I am not advocating for everyone to run out and get a Candida test (or worse, go to Whole Foods and ask someone at the help desk for advice).  But check in with yourself.  Feeling run down?  Might it be related to the way you eat?  Or how you live?  In my case, my chronic stress and anxiety was chewing through all those hormones my DHEA was trying to build.  So, I was left with almost nothing.  And nothing feels pretty shitty.

So how to get rid of the Candida, raise my DHEA up to a healthy level, and get proper amounts of Vitamin D (another comically low number, but not unusual up here in Cloudy for Nine Months Out Of The Year Land), and Vitamin B?  Pills.  And lots of them.  Oh! And sprays and drops, too!  I swallow, volume-wise, an amount of supplements equal to the weight of my breakfast, every morning. I also exercise more regularly, get proper sleep, and, of course, don't eat ANY sugar.

My naturopath (I’ll give you a moment to roll your eyes back into place) told me that this whole curing Candida thing would be life changing. Not just a don’t-eat-wheat-or-dairy-or-sugar-for-90-days thing.  No, this would be a come-down from the party tree I’ve been hanging out in for a long time and learn to eat my veggies thing.  I would have to learn something called mindfulness. 

Which was a real shock because I was like, Who Me? Drink and eat too much?  Not being mindful? Pshaw!  Noooooo way!  So what if I stuff my pockets on Doughnut Day at the office like a famine survivor?  So what if three gin and tonics seems like a reasonable number on a Saturday night?  Doesn’t mean anything!  Means I can handle myself. Means I can do whatever I like.  Means I’m “Fun Bobby”, like from that episode of Friends.

No, Lolo.  It means you do everything in excess.  Seem like a theme in your life? Not knowing your boundaries?  Doing too much and then getting exhausted?  Living on the edges of comfort because you don’t think you deserve or need self-care?  And doesn’t that term, “self-care”, doesn’t it just rankle your Jersey self to the core? Who needs self care?  You’re a survivor!  A tough cookie!  Your Polak ancestors clutched the bows of ships through stormy seas and made their way to this country with nothing but the shirts on their backs! Surely you can handle your vodka and little buttered TOAST from time to time, no?

See how mean my internal dialogue is with myself?  So, so mean.

I can’t tell you enough the difference this diet and supplement regimen has made for me.  I have gone from feeling bloated and fat and dispirited to feeling lighter on my feet.  And most importantly, I can  think clearly again.  I don’t go right to dying in the street a pauper when something doesn’t go my way.    I’m starting to feel like myself again, like a confident human being.  Like someone who can think more than five minutes into the future. 

Have I been doing other work, as well?  Yes.  Lots of mindfulness training going on ‘round these parts.  Book reading and ohm-ing and shit.  It’s not just about not eating wheat and dairy and soy and all the other delicious things in this world.  It’s about changing my relationship with everything, from late night snacking, to how I deal with stress. 

It’s been two months out of three on this Candida-starvation plan, and I can tell you that it’s challenging but not that difficult once you get the hang of it. In the beginning, the cravings for sugar were out of control, like nothing I have ever experienced.  I thought I might be capable of killing a man for a slice of coffeecake.  Eventually, they subsided.  And I got REAL comfortable with kale.  Eating out is still a pain, but I manage. And, I have cheated.  Oh, yes, I’ve cheated.  I had two miniature cookies on Day 40.  I, unthinkingly, had a slice of bread (which was gluten free, but contained YEAST) on Day 59.  I am learning, though, not to get mired in the guilt or the shame of having broken the rules, but just to get up, and try again to abstain.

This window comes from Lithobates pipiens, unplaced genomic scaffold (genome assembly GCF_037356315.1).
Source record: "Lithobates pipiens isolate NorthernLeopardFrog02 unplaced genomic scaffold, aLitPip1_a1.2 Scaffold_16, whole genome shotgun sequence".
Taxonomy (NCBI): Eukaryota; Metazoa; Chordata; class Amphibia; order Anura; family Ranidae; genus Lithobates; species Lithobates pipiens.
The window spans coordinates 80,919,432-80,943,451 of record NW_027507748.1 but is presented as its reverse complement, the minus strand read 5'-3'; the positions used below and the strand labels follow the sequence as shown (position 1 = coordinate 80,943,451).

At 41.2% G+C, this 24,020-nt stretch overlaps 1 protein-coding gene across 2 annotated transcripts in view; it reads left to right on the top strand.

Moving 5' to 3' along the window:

And, aside from those damned cookies, and a few rice chips here and there, I haven’t had one ounce of sugar in about 60 days.  

Now, I could get on a soapbox and tell you all sorts of things about how bad refined sugar is like the best of them. I have been reading and reading and reading and experimenting with not having sugar versus having sugar and the more I read and the less I eat it, the better I understand what it’s doing to me.  More and more research is tying together sugar, chronic inflammation, and chronic disease. But you know what?  I’m not going to get on that soapbox. You know why?  Because, like you, I like sugar.  And I like salty, terrible-for-me foods too.  And because, if you were to send me to the tops of the Himalayas, or the far reaches of the solar system, or to the bottom of the ocean in a research vessel, there’d be one food item I would sure as shit pack, and that would be Cheez Doodles.  Salty, neon orange, artificially flavored, covered in inflammation-producing cheese dust, puffed up genetically modified cornmeal.  That’s right.  Cheez Doodles.  Namaste to YOU, o wise man who invented the cornmeal extrusion device.

But, see, this is what mindfulness allows for: the cravings for a completely normal and human thing like delicious, delicious fat and salt to come into our consciousness… and then pass.  I have learned to embrace sardines in spring water, and stevia extract, and tea that tastes like hot tree bark.  And alongside that:  if I smell grilled onions, I immediately crave a cheeseburger.  On a yeast-filled bun.  Topped with vinegar-laden pickles.  I can hold both of these things in my heart at once, this gratitude for the availability of sugar substitutes in my fair city, and the pure joy of having hamburger juice dribble down my chin on a hot summer day.   

I can be this paradox.  I don’t have to choose to be one way or the other.  

And I don’t really know how to end this post, except to say that my life has changed since this diagnosis.  I don’t want to be Fun Bobby anymore.  I LIKE having a flat stomach and a clear head.  Though having to prepare three meals a day from scratch cuts into my navel-gazing time, I really DO enjoy nourishing myself. 
Will I preach this diet to whoever will listen? Yes, yes and yes.  (Seriously, start reading about what refined sugar does to your body in the long term. And about how chronic inflammation leads to chronic disease).

Will I also inhale the heavenly aroma of croissants baking and coffee percolating in the early morning and turn longingly to the sweaty windows of my local bakery and smile a deep, gracious smile at the people inside who have learned to crank inky caffeine out of a bean, and a delicate, flaky pastry out of a hard kernel of wheat? 

You bet your kombucha-drinking ass I will.


1 comment:

artickle said...

Hilarious and heart-breaking that you're suffering/thriving through this. Bloating = bad. Mind fog = frustrating. Kindred spirit in trying to figure it out = thank you. Great writing.